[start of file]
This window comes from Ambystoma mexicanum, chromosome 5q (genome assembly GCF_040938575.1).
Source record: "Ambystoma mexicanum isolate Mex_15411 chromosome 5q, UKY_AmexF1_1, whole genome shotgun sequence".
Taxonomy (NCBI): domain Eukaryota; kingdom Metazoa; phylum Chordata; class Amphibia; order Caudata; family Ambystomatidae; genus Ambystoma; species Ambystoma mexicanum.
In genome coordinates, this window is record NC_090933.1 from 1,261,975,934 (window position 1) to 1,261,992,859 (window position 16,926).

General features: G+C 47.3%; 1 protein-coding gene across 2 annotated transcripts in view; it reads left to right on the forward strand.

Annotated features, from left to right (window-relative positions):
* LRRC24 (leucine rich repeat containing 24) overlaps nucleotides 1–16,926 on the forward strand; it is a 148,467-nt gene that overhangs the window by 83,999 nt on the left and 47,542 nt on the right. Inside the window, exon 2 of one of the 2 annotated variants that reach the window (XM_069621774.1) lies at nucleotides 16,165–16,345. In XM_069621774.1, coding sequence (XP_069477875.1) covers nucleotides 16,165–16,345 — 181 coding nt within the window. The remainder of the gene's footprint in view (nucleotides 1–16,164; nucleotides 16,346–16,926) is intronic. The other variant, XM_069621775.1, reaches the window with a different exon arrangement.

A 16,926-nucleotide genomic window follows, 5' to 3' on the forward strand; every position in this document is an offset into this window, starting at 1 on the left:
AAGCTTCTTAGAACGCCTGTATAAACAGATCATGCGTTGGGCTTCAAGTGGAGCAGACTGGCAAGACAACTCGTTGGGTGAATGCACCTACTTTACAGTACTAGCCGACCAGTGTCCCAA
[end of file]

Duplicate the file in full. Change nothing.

This window comes from Ambystoma mexicanum, chromosome 5q (genome assembly GCF_040938575.1).
Source record: "Ambystoma mexicanum isolate Mex_15411 chromosome 5q, UKY_AmexF1_1, whole genome shotgun sequence".
Taxonomy (NCBI): domain Eukaryota; kingdom Metazoa; phylum Chordata; class Amphibia; order Caudata; family Ambystomatidae; genus Ambystoma; species Ambystoma mexicanum.
In genome coordinates, this window is record NC_090933.1 from 1,261,975,934 (window position 1) to 1,261,992,859 (window position 16,926).

General features: G+C 47.3%; 1 protein-coding gene across 2 annotated transcripts in view; it reads left to right on the forward strand.

Annotated features, from left to right (window-relative positions):
* LRRC24 (leucine rich repeat containing 24) overlaps nucleotides 1–16,926 on the forward strand; it is a 148,467-nt gene that overhangs the window by 83,999 nt on the left and 47,542 nt on the right. Inside the window, exon 2 of one of the 2 annotated variants that reach the window (XM_069621774.1) lies at nucleotides 16,165–16,345. In XM_069621774.1, coding sequence (XP_069477875.1) covers nucleotides 16,165–16,345 — 181 coding nt within the window. The remainder of the gene's footprint in view (nucleotides 1–16,164; nucleotides 16,346–16,926) is intronic. The other variant, XM_069621775.1, reaches the window with a different exon arrangement.

A 16,926-nucleotide genomic window follows, 5' to 3' on the forward strand; every position in this document is an offset into this window, starting at 1 on the left:
AAGCTTCTTAGAACGCCTGTATAAACAGATCATGCGTTGGGCTTCAAGTGGAGCAGACTGGCAAGACAACTCGTTGGGTGAATGCACCTACTTTACAGTACTAGCCGACCAGTGTCCCAA